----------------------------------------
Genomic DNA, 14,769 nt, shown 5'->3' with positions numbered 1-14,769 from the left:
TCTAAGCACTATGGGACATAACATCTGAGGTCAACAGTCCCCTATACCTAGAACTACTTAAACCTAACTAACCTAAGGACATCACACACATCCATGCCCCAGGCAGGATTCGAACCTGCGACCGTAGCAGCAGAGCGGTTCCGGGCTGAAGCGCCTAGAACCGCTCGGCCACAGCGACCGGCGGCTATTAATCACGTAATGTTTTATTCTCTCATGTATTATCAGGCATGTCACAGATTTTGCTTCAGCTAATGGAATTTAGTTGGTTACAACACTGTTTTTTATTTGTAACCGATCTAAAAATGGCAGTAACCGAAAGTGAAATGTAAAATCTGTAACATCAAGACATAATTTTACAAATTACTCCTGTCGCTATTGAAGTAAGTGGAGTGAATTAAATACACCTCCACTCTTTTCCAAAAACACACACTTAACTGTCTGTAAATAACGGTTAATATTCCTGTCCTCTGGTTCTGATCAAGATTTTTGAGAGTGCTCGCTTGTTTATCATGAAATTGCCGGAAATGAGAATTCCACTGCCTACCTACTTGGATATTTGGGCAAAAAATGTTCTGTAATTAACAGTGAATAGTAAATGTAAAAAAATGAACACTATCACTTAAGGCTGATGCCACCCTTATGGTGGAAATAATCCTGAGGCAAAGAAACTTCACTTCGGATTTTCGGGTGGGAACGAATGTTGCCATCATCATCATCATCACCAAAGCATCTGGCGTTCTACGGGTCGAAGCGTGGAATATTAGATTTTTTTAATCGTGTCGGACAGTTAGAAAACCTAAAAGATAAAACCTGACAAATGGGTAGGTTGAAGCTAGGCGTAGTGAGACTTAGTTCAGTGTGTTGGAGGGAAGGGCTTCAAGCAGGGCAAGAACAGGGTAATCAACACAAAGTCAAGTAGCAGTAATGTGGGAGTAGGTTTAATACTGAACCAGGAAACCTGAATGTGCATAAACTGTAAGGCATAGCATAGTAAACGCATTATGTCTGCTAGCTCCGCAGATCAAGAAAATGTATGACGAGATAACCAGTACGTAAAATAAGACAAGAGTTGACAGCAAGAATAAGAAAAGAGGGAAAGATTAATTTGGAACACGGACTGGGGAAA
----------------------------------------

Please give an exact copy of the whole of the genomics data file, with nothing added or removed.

Genomic DNA, 14,769 nt, shown 5'->3' with positions numbered 1-14,769 from the left:
TCTAAGCACTATGGGACATAACATCTGAGGTCAACAGTCCCCTATACCTAGAACTACTTAAACCTAACTAACCTAAGGACATCACACACATCCATGCCCCAGGCAGGATTCGAACCTGCGACCGTAGCAGCAGAGCGGTTCCGGGCTGAAGCGCCTAGAACCGCTCGGCCACAGCGACCGGCGGCTATTAATCACGTAATGTTTTATTCTCTCATGTATTATCAGGCATGTCACAGATTTTGCTTCAGCTAATGGAATTTAGTTGGTTACAACACTGTTTTTTATTTGTAACCGATCTAAAAATGGCAGTAACCGAAAGTGAAATGTAAAATCTGTAACATCAAGACATAATTTTACAAATTACTCCTGTCGCTATTGAAGTAAGTGGAGTGAATTAAATACACCTCCACTCTTTTCCAAAAACACACACTTAACTGTCTGTAAATAACGGTTAATATTCCTGTCCTCTGGTTCTGATCAAGATTTTTGAGAGTGCTCGCTTGTTTATCATGAAATTGCCGGAAATGAGAATTCCACTGCCTACCTACTTGGATATTTGGGCAAAAAATGTTCTGTAATTAACAGTGAATAGTAAATGTAAAAAAATGAACACTATCACTTAAGGCTGATGCCACCCTTATGGTGGAAATAATCCTGAGGCAAAGAAACTTCACTTCGGATTTTCGGGTGGGAACGAATGTTGCCATCATCATCATCATCACCAAAGCATCTGGCGTTCTACGGGTCGAAGCGTGGAATATTAGATTTTTTTAATCGTGTCGGACAGTTAGAAAACCTAAAAGATAAAACCTGACAAATGGGTAGGTTGAAGCTAGGCGTAGTGAGACTTAGTTCAGTGTGTTGGAGGGAAGGGCTTCAAGCAGGGCAAGAACAGGGTAATCAACACAAAGTCAAGTAGCAGTAATGTGGGAGTAGGTTTAATACTGAACCAGGAAACCTGAATGTGCATAAACTGTAAGGCATAGCATAGTAAACGCATTATGTCTGCTAGCTCCGCAGATCAAGAAAATGTATGACGAGATAACCAGTACGTAAAATAAGACAAGAGTTGACAGCAAGAATAAGAAAAGAGGGAAAGATTAATTTGGAACACGGACTGGGGAAA